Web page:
American Olympic hurdler LoLo Jones, Iowa, was trashed by a New York Times sports writer for relying more on her “sex appeal than her feet,” in an inexplicable piece that has outraged fans and media, not to mention a good many NY Times subscribers.
The Times published the mean-spirited rant by sportswriter, Jere Longman, on Saturday. He wrote that Jones, who is of African-American, French, Native-American, Norwegian descent, owes her fame to “exotic beauty” and not her accomplishments. The Times came under fire almost immediately after printing Longman’s column, according to a Fox News report.
In it, Longman compares 30-year-old Jones, a Christian who has kept her virginity despite posing for sexy photos, to former tennis pro Anna Kournikova, who some say was more popular for her looks than her tennis skills.
“They really did not do thorough research in looking into what kind of achievements Jones has,” Dennis Shaver, who began coaching Jones at Louisiana State University, told FoxNews.com by phone from London. “A likely comparison would be if Kournikova won numerous indoor titles but never won an outdoor title. I just don’t see any parallels. I don’t think there’s a comparison.
“You know, LoLo is a beautiful girl and so is Kournikova, but that’s about the only thing you can say that’s true about it,” Shaver said of Longman’s hit piece.
Jones was openly hurt by the New York Times article. Wednesday, during an appearance on NBC's "Today" show, her eyes welled with tears when asked about Longman’s unexpected put down of her.
“I think it was crazy just because it was two days before I competed, and then the fact that it was from U.S. media,” Jones said. “They should be supporting our U.S. Olympic athletes and instead they just ripped me to shreds. I just thought that that was crazy because I worked six days a week, every day, for four years for a 12-second race and the fact that they just tore me apart, which is heartbreaking," Jones said.
For his part, Longman was reckless in his negative assessment, but short on rationale. "Jones has received far greater publicity than any other American track and field athlete competing in the London Games," Longman wrote. "This was based not on achievement, but on her exotic beauty and on a sad and cynical marketing campaign. Essentially, Jones has decided she will be whatever anyone wants her to be — vixen, virgin, victim — to draw attention to herself and the many products she endorses," Longman wrote.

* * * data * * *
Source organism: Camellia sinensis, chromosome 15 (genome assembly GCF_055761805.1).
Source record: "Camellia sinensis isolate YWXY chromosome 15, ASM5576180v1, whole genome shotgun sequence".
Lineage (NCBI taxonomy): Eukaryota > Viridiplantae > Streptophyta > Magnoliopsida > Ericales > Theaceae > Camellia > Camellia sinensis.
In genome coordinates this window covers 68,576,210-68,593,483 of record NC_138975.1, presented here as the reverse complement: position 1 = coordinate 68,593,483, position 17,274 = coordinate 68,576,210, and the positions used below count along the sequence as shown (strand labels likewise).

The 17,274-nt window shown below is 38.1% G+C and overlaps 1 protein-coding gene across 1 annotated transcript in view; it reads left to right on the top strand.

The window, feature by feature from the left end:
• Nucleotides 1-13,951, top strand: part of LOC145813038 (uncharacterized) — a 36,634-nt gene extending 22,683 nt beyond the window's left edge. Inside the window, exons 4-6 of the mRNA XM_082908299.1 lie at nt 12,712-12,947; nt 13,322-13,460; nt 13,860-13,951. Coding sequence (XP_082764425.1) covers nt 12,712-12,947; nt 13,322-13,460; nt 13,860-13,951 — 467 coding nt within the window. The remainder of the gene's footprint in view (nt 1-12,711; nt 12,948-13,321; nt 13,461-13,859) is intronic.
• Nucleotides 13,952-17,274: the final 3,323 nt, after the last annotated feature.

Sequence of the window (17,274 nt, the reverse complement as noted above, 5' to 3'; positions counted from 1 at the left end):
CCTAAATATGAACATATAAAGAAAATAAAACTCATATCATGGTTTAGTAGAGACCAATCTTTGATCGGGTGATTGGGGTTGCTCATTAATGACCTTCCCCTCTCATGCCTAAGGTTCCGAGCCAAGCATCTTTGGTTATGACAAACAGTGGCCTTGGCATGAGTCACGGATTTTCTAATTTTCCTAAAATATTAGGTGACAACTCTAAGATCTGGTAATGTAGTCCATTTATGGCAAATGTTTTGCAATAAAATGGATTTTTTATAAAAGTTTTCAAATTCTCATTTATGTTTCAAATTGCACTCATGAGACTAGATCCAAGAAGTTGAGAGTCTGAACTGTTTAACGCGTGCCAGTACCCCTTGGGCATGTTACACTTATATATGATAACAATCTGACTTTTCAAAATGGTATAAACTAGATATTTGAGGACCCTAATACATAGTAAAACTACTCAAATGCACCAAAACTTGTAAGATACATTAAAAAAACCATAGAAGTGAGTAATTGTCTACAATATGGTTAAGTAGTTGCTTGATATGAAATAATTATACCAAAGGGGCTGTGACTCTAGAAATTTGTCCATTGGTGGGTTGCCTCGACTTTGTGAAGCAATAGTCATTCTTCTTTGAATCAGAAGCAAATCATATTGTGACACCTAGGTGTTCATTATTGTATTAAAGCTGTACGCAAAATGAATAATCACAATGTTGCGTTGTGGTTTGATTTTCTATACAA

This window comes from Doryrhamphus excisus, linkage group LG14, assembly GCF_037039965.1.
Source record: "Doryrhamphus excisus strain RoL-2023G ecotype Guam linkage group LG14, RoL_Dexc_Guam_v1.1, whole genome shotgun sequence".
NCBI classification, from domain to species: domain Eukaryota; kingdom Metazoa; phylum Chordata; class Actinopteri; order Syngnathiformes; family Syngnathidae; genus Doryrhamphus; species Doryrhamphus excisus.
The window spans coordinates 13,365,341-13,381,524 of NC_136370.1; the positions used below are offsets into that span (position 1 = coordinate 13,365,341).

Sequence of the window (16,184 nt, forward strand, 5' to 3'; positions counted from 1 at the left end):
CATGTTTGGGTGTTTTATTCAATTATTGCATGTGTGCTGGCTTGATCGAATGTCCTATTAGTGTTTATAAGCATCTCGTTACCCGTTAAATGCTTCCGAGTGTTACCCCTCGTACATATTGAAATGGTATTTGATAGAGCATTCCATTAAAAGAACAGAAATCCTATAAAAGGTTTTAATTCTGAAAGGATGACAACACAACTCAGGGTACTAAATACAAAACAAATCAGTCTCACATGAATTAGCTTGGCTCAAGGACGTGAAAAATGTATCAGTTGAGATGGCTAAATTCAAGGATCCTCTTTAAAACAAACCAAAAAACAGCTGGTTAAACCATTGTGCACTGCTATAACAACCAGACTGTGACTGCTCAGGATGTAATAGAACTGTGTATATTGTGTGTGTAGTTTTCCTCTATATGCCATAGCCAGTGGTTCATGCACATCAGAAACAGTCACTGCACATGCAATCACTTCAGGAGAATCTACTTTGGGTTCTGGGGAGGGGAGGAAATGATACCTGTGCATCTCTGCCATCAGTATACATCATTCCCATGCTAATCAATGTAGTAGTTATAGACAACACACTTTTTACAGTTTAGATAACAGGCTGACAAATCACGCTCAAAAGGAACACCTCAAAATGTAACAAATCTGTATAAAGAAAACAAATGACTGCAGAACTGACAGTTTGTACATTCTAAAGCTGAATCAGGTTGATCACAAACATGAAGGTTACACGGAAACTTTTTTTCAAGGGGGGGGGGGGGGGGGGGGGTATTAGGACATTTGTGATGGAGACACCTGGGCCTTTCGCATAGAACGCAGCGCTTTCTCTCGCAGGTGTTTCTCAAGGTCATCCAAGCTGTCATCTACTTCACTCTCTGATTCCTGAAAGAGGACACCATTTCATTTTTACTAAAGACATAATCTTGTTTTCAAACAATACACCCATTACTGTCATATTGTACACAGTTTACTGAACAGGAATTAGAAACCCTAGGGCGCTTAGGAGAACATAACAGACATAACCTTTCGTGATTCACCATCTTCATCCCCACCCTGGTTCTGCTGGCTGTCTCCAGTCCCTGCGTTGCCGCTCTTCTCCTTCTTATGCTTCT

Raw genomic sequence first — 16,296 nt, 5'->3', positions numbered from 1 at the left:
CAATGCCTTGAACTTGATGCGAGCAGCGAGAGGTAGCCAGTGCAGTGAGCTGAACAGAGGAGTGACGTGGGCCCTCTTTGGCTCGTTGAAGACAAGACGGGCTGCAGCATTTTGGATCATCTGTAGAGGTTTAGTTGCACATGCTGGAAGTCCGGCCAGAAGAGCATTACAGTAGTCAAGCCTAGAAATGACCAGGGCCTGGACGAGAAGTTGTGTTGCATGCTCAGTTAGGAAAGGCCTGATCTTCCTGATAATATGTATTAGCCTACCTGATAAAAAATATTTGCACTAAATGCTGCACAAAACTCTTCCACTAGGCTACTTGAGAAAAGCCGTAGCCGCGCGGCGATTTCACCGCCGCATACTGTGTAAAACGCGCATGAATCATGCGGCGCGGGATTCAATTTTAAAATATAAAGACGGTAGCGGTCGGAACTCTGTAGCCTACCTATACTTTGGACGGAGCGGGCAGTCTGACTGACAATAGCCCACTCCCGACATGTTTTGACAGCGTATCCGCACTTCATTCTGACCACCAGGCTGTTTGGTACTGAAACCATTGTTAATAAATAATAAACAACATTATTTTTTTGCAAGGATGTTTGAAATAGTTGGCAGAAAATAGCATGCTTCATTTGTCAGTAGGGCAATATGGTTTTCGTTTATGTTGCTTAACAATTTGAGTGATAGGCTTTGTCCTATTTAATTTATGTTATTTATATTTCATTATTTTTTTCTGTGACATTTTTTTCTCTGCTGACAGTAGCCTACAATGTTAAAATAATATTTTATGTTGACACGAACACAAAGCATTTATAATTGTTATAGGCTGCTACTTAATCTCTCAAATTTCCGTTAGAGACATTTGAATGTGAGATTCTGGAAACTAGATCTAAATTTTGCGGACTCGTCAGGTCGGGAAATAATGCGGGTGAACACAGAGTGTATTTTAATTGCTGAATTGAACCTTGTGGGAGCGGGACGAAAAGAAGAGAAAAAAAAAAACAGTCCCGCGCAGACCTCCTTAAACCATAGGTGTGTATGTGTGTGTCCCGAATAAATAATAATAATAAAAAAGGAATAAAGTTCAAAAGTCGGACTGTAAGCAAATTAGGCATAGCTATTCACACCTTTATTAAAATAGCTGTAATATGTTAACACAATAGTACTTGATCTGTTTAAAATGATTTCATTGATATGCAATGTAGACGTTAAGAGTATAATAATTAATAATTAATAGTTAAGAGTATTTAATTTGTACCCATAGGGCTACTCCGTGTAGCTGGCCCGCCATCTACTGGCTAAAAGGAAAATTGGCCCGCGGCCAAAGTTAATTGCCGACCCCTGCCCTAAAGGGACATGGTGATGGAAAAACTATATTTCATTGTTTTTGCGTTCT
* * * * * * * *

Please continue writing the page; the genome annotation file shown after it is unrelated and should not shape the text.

The push back at the Times was so intense that Times’ management had to get involved in an attempt to smooth out Longman’s wrinkle.
"In this particular case, I think the writer was particularly harsh, even unnecessarily so," said Arthur Brisbane, New York Times Public Editor.
It’s "one of the nastiest profiles" of an athlete I’ve ever seen, dialed in a Slate reporter. Sports Illustrated asked "why any sportswriter would criticize an athlete for being too open and honest," while Reuters said the composition was "grossly unfair and hypocritical."
The Fox news account suggested instead of Kournikova, “a more apt comparison might be Tim Tebow, the New York Jets quarterback whose outspokenness about his Christian beliefs has made him a polarizing figure in sports -- beloved by some fans and reviled by others.”
During a interview on the Jay Leno show in June, Jones told Leno she planned to invite Tebow to come to church with her, figuring such a date ensured "I'm not getting rejected."
Jones, failed to medal in the 2008 Games and finished fourth in the 100-meter hurdles Tuesday, 0.10 seconds behind American bronze medalist Kellie Wells and 0.23 seconds behind Australian Sally Pearson, who earned the gold.
But Jones grew up poor, so much so that her family had to live in the basement of their church at one time, according to an AP story. She offered no apologies or excuses for her Olympic results under the national spotlight.
"The Olympics are only once every four years, so you have to take advantage of all your opportunities, both to be an inspiration to people and help support your sponsors who help you," she said. "I don't regret doing any stories or being in magazines. For me, it was a chance to do things like get tips on eating healthy and working out to people, Jones said.
"It was hard work and if it made an impact on anyone in a positive way, then I wouldn't change it."